On the other hand, the swelling unit was quite lower when cotton fiber was treated at higher temperature (Fig. 4C). The degree of swelling was always higher in order like 100°C>120°C>130°C in case of 2 to 8% NaOH treatment. The above results are a good agreement with the statement that the swelling (Richter, et al., 1957) and solubility (Wang et al., 2008) of cellulose become more pronounced at the lower temperature. (Kunze & Fink, 2005) showed that for the interaction of cellulose with NaOH, a decrease in temperature acted similarly to an increase in NaOH concentration. Thus the proposed method satisfies the NaOH induced swelling character of cellulose reported by Kunje and Fink (Kunze & Fink, 2005) and Warwicker (1971). Since the proposed method satisfies the temperature dependent swelling behavior of cellulose, therefore, the swelling profile of cotton was also determined at -20 °C using 8% NaOH.
The CAE on swollen cotton cellulose was plotted against time (min). The swelling unit was increased up to 120 min and observed a steady state after that period (Fig. 5). The swelling profile of cotton cellulose shows that the swelling rapidly occurred within 10 min. As a consequence, an initial linear slope of CR adsorption on cellulose appeared. An initial linear slope of swelling was reported for quaking aspen and Douglas-fir II wood cellulose in pyridine and ethylene glycol, respectively (Mantanis et al., 1994). The above study suggests that the proposed method properly reflects the swelling behavior of cellulose.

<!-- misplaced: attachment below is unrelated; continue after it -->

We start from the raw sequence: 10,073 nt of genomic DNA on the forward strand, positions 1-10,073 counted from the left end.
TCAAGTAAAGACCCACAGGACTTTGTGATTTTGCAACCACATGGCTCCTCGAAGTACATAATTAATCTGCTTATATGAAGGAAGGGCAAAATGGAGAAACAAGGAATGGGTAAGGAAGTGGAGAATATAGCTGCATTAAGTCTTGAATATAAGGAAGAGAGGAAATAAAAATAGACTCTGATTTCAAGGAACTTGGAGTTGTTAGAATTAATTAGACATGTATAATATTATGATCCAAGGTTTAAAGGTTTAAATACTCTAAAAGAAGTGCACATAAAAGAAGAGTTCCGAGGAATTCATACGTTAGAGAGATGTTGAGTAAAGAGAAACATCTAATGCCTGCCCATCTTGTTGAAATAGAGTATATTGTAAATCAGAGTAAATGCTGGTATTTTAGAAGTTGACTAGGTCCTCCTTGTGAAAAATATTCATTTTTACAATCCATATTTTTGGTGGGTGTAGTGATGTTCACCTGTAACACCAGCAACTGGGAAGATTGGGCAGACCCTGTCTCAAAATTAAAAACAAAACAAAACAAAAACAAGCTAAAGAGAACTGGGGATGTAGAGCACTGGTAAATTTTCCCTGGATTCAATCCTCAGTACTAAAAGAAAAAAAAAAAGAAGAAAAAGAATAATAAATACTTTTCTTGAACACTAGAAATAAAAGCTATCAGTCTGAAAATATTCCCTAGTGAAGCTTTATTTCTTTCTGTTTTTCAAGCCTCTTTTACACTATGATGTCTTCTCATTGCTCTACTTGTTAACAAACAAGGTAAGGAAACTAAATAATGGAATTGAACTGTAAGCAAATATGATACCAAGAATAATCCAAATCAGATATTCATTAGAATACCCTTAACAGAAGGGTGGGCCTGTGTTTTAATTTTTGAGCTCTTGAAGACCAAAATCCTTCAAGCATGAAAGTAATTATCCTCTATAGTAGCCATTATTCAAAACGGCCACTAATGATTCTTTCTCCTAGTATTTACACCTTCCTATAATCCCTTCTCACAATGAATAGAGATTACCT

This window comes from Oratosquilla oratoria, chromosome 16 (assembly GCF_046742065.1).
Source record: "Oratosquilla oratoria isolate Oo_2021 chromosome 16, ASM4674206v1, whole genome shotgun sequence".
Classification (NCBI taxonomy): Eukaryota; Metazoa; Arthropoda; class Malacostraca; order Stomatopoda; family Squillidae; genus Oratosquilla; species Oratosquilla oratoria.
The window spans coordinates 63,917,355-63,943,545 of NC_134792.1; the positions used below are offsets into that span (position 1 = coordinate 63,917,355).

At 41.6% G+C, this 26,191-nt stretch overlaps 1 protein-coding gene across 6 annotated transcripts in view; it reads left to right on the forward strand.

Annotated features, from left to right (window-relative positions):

A less dispersion of cotton fiber is observed in 10% NaOH solution, whereas it is completely stacked at 12% NaOH solution. The study reported that the Na+ ions interact more strongly with cellulose at 268K rather than at room temperature (Porro et al., 2007). Thus the Na-cellulose formation rate at -20°C is higher than at 4°C that reflected by Congo red adsorption in Fig. 3 and Fig. 4. Importantly, the 12% NaOH-treated cotton fiber seems more stacked rather than disruption or unwinding like other samples. A plausible explanation can denote that it might retain a massive Na+ with hydroxyl groups of cellulose. These results are accordance with the statement that the swelling becomes more pronounced at the lower temperature (Richter et al., 1957). Kunje and Fink showed that for the interaction of cellulose with NaOH, a decrease in temperature acted similarly to an increase in NaOH-concentration. Thus Congo red adsorption satisfies the NaOH induced swelling character of cellulose reported by Kunje and Fink. The mass of Congo red adsorption enhancement on cotton cellulose is higher at lower temperature (-20°C and 4°C) than room temperature that satisfies the swelling behavior of cellulose. In addition, the mass of Congo red adsorption enhancement is increased with time of swelling induction indicates the more swelling the more Congo red binding. Several methods have been reported for wood and cellulosic fibers swelling such as changes in dimension by micrometer (Schewalble and Beiser, 1931), centrifugal water retention (Hopner et al., 1955), solute exclusion technique (Aggebrandth and samuellson.,1964), Mercury dilatometer (expansion of mercury) (Kress and Bialkowsky., 1931), Computer linear variable displacement transformer (LVDT), Mercury dilatometer (Mckenzie., 1956), maximum liquid retention values (LRV) (Phillip, 1973), and benzene retention (Richter et al., 1957). This is a first report of colorimetric evaluation of cellulose structure modification including cellulose swelling, chemical modification (generation of Na-cellulose, degradation). It is a sensitive method related with free OH groups on cellulose that can measure slight changes of cellulose structure. In conclusion, cellulose structural modification related with C-2, C-3, C-6 cause’s deformation of hydrogen bonds of cellulose microfibers that cause swelling, as a consequence, more Congo red molecules forms H-bond with cellulose microfibers. However, the structural modification of cellulose such as Na-cellulose formation leads to less formation of H-bond by Congo red. In contrast, other conventional methods do not relate with any chemical reactions regarding H-bond deformation of cellulose that causes swelling. Thus swelling measurement with Congo red approach is a suitable idea. The Congo red solution color is highly sensitive to lower pH (>7) and changes its color. Therefore, pH of treated cotton cellulose must be adjusted to 7 or above by washing with deionized water. As a matter of fact, the Congo red solution pH was maintained appx. at 8.2 in Tris-HCl buffer and stored in room temperature (~25°C). Moreover, the Congo red adsorption enhancement to all treated cotton cellulose was conducted at room temperature. Since the Congo red has been shown to alter its spectral properties in the presence of amyloid protein fibers (Howie et al., 2007), therefore, it should be avoided during the assay.